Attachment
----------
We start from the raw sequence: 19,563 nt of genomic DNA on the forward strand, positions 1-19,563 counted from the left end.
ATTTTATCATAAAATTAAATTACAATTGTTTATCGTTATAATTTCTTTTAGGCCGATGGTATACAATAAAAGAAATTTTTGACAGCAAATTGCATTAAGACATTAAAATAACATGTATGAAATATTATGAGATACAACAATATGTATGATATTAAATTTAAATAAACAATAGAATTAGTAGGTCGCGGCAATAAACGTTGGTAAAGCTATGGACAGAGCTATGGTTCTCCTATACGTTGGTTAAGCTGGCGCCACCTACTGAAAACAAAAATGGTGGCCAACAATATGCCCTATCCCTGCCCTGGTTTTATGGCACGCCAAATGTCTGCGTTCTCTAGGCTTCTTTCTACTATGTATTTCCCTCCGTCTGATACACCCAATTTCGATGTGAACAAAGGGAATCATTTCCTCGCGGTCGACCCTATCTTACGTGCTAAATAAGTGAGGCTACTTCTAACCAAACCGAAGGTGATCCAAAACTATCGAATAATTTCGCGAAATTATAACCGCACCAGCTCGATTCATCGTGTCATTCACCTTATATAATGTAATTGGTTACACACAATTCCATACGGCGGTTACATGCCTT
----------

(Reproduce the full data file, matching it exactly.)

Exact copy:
We start from the raw sequence: 19,563 nt of genomic DNA on the forward strand, positions 1-19,563 counted from the left end.
ATTTTATCATAAAATTAAATTACAATTGTTTATCGTTATAATTTCTTTTAGGCCGATGGTATACAATAAAAGAAATTTTTGACAGCAAATTGCATTAAGACATTAAAATAACATGTATGAAATATTATGAGATACAACAATATGTATGATATTAAATTTAAATAAACAATAGAATTAGTAGGTCGCGGCAATAAACGTTGGTAAAGCTATGGACAGAGCTATGGTTCTCCTATACGTTGGTTAAGCTGGCGCCACCTACTGAAAACAAAAATGGTGGCCAACAATATGCCCTATCCCTGCCCTGGTTTTATGGCACGCCAAATGTCTGCGTTCTCTAGGCTTCTTTCTACTATGTATTTCCCTCCGTCTGATACACCCAATTTCGATGTGAACAAAGGGAATCATTTCCTCGCGGTCGACCCTATCTTACGTGCTAAATAAGTGAGGCTACTTCTAACCAAACCGAAGGTGATCCAAAACTATCGAATAATTTCGCGAAATTATAACCGCACCAGCTCGATTCATCGTGTCATTCACCTTATATAATGTAATTGGTTACACACAATTCCATACGGCGGTTACATGCCTT